DNI

#2
Hi I do think that it is possible but I don't know anything about it really but bear in mind that if you go about doing so that you might be in for a very long wait. I recieved my DNI 7!!! months after I first went to the office. 7 months is an insane time to wait for a document like that and since tourist visas are only valid 3-6 months then your DNI would be expired by the time you got it. You might want to contact people such as the people at http://www.argentinaresidency.com/ for advice on getting a DNI, but I honestly have no idea if they can help you out any or not. Best of luck either way
 
#3
no, you can't get a dni without a legal work/rentista/pensionista/representante/estudantil visa. and any visa you have must be valid for over a year to qualify for a dni. the dni is a local, argentine document so why would they give it out to a tourist who's not living legally in the country?

7 months is a pretty typical wait. i was lucky and got mine after 3, but god knows how hand writing a couple of lines in a crappy little mini-passport type document could take more than a couple of weeks.

ARCA (the link posted by elpanada) is an obscenely expensive company that charges around us$3-4000 to do the work any decent immigration lawyer can do for us$1000-1500. they'll get the job done but they'll also cost you a year of hard currency living in argentina. avoid and find someone who'll do it for less. there's a link to gabriel celano somewhere in the forums, somebody i can recommend to help you with this issue.
 
#4
I arrived in the country on June 26th, 2006 on a permanent visa, and had my DNI interview this past Monday, July 31st. Now I've got to wait 120 days - 4 months - to get it. Hmm. I was hoping to get it faster. Anyways, I hope that helps some people. If you have any questions about my experience, then let me know. Jason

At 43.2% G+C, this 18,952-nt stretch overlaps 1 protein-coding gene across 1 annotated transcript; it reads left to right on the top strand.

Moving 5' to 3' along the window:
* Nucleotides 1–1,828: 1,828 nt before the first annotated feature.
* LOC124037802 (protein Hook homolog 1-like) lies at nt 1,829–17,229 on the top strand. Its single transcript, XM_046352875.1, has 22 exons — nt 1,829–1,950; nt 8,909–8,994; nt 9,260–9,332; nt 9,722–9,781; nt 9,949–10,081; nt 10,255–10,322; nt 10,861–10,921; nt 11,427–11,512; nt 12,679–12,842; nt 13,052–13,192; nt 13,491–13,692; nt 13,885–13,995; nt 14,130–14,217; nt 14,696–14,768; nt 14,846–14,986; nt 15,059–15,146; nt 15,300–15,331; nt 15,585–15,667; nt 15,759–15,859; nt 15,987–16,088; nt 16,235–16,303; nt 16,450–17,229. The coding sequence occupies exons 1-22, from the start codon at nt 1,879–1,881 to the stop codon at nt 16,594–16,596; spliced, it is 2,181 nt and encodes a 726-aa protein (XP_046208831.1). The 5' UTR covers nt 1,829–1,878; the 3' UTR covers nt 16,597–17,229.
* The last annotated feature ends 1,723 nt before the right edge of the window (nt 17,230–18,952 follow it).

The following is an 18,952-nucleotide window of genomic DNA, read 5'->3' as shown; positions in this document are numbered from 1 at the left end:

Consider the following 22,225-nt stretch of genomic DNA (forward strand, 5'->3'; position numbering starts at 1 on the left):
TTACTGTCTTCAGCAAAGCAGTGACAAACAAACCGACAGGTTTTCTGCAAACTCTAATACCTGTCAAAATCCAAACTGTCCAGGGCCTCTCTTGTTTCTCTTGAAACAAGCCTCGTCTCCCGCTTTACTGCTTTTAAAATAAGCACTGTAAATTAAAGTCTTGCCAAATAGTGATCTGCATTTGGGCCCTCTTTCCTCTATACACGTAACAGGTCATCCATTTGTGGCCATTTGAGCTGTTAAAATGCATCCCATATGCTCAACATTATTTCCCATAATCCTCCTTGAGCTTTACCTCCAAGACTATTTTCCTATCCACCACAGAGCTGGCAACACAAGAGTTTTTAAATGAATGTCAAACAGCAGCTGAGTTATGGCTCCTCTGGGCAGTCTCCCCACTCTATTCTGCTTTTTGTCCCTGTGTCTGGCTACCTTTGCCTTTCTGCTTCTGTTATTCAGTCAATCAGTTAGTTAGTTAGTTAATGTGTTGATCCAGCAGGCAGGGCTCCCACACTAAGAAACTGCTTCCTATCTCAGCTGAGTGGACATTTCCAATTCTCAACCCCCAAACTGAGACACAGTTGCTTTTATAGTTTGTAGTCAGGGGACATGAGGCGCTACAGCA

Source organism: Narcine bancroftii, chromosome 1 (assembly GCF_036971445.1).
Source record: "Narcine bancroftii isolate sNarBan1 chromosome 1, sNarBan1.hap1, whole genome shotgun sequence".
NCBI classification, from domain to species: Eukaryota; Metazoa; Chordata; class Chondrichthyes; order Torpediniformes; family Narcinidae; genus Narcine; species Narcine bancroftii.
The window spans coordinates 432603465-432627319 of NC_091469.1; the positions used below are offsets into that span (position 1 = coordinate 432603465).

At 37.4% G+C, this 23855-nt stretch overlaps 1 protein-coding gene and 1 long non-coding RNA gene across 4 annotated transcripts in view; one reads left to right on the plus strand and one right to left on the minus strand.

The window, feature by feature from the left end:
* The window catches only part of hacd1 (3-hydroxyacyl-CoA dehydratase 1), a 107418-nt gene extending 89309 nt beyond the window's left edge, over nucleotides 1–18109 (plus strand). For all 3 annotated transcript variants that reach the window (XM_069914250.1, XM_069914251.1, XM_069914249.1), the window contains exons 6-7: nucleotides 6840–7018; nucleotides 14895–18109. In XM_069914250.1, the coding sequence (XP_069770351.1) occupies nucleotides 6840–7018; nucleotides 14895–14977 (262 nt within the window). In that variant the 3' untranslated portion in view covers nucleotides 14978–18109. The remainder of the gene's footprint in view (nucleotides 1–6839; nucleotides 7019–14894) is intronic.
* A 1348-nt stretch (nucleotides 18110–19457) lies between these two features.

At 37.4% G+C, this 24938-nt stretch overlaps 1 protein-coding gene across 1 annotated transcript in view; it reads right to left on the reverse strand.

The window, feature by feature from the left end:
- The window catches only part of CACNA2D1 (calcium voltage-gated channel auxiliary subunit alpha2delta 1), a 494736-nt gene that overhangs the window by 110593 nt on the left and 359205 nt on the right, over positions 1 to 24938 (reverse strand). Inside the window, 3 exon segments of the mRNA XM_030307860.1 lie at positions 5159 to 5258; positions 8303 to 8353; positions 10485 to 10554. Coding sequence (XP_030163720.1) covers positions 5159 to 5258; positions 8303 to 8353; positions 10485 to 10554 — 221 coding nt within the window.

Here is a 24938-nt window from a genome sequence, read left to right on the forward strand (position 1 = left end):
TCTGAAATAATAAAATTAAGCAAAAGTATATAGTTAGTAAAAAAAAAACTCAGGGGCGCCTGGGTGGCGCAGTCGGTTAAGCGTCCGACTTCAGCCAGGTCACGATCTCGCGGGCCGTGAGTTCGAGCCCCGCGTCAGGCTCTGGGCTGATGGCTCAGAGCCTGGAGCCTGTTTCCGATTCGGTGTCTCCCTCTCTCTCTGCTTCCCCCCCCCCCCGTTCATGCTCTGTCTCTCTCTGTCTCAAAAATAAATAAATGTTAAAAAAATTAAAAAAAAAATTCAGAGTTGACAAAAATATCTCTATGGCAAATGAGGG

#5
RealBA, right on the money. No you cannot get your DNI with a tourist visa. You can however apply for a CDI with your passport which will allow you to open a savings account, buy a car, buy property. Sometimes people get mixed up about which things you can get with which visas. ARCA is very very expensive, and although I've heard they're good, I've not met one actual person who used them, and it's true, you can find attorneys to do your immigration paperwork. I looked at one company that did it for around 800 US. But you need to be careful who you choose, try to get recommendations from people who you know have ben successful in getting their paperwork through. And yes, the DNI wait can be long, frustrating and painful. My friend is Argentine and her husband is American. They finally got the DNI appointment after months and months.
 
#6
Thanks for the information. I was able to get the additional 90 days by going to the migracion office as suggested. It was easy and fast. All they wanted was a copy of my photo page of my passport and the page with the original stamp when I entered the country (and 100 pesos). Yes, I need a CDI! I would appreciate information how to obtain one! What papers do I need and where do I apply for this card (regristro civil?)? I am also trying to find out if I can apply for the visa rentista IN Argentina or if I need to return to the Us and apply there.